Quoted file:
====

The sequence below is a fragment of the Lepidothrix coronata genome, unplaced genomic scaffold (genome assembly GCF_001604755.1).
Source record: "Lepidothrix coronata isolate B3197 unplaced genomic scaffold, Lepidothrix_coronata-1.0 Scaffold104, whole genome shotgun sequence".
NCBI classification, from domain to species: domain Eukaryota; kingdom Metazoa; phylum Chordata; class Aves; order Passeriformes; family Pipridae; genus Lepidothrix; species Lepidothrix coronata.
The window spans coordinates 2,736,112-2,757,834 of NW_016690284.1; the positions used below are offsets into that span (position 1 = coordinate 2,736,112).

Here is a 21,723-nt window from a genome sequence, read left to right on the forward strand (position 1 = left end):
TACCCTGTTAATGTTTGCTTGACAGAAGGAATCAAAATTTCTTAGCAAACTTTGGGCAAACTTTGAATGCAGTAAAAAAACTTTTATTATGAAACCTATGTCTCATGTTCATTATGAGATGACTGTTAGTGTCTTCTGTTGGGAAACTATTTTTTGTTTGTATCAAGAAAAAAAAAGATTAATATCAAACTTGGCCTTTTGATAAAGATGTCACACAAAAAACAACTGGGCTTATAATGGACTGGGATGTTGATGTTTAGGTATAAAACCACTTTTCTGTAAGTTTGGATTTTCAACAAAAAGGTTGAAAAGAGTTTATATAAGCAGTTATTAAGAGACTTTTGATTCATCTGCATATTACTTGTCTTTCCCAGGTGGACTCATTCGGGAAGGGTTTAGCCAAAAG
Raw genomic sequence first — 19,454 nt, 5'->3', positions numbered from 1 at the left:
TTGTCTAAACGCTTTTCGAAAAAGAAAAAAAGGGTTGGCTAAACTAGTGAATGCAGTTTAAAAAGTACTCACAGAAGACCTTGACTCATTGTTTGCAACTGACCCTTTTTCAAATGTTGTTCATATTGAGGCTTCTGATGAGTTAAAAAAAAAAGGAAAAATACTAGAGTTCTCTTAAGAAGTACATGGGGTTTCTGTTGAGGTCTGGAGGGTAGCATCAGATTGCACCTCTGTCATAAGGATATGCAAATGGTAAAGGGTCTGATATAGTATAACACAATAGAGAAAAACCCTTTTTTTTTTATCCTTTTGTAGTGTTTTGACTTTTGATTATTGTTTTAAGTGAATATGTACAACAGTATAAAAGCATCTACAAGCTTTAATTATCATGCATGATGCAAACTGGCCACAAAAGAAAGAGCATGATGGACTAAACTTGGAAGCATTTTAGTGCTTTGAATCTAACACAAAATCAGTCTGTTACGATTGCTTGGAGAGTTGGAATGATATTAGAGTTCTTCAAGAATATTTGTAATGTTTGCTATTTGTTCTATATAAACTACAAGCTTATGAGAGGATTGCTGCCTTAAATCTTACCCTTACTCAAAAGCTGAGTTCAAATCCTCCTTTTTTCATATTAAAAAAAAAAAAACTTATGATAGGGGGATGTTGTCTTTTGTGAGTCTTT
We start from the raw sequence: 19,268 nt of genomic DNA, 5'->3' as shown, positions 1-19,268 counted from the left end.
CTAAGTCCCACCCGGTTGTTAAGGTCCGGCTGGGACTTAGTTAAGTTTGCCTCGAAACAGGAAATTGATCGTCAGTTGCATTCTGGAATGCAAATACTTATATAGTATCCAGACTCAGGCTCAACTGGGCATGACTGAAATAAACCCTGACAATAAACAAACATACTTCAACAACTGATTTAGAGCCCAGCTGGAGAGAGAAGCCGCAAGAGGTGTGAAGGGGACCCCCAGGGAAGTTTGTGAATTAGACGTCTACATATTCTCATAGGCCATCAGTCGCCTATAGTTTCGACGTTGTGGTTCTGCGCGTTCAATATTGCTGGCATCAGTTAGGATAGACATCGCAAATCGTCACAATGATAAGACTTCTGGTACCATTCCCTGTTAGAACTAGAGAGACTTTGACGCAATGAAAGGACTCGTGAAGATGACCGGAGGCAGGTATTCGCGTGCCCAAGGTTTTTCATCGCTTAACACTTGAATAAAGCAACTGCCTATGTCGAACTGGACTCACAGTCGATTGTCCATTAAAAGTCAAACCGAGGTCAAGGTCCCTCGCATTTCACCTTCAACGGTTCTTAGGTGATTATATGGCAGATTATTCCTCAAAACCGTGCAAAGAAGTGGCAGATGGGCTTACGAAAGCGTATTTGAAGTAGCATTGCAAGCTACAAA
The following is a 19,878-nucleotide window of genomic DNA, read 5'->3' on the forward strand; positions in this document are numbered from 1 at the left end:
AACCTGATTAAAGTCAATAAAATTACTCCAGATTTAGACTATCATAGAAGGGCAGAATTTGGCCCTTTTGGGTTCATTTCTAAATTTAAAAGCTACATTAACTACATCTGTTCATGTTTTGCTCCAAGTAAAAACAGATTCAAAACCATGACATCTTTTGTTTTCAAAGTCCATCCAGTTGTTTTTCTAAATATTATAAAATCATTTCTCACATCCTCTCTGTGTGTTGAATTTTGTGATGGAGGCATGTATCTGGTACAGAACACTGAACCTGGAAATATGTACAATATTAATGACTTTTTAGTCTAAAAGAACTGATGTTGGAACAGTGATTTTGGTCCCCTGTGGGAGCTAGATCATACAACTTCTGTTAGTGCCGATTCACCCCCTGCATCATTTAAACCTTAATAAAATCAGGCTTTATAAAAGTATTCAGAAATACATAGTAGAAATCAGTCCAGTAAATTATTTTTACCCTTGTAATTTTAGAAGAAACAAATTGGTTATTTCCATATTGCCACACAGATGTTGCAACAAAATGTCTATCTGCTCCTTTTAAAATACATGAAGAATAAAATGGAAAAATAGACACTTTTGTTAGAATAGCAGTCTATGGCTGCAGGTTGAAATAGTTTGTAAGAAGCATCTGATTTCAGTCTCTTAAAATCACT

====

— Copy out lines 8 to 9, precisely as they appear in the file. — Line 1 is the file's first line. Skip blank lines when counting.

TTGTCTAAACGCTTTTCGAAAAAGAAAAAAAGGGTTGGCTAAACTAGTGAATGCAGTTTAAAAAGTACTCACAGAAGACCTTGACTCATTGTTTGCAACTGACCCTTTTTCAAATGTTGTTCATATTGAGGCTTCTGATGAGTTAAAAAAAAAAGGAAAAATACTAGAGTTCTCTTAAGAAGTACATGGGGTTTCTGTTGAGGTCTGGAGGGTAGCATCAGATTGCACCTCTGTCATAAGGATATGCAAATGGTAAAGGGTCTGATATAGTATAACACAATAGAGAAAAACCCTTTTTTTTTTATCCTTTTGTAGTGTTTTGACTTTTGATTATTGTTTTAAGTGAATATGTACAACAGTATAAAAGCATCTACAAGCTTTAATTATCATGCATGATGCAAACTGGCCACAAAAGAAAGAGCATGATGGACTAAACTTGGAAGCATTTTAGTGCTTTGAATCTAACACAAAATCAGTCTGTTACGATTGCTTGGAGAGTTGGAATGATATTAGAGTTCTTCAAGAATATTTGTAATGTTTGCTATTTGTTCTATATAAACTACAAGCTTATGAGAGGATTGCTGCCTTAAATCTTACCCTTACTCAAAAGCTGAGTTCAAATCCTCCTTTTTTCATATTAAAAAAAAAAAAACTTATGATAGGGGGATGTTGTCTTTTGTGAGTCTTT
We start from the raw sequence: 19,268 nt of genomic DNA, 5'->3' as shown, positions 1-19,268 counted from the left end.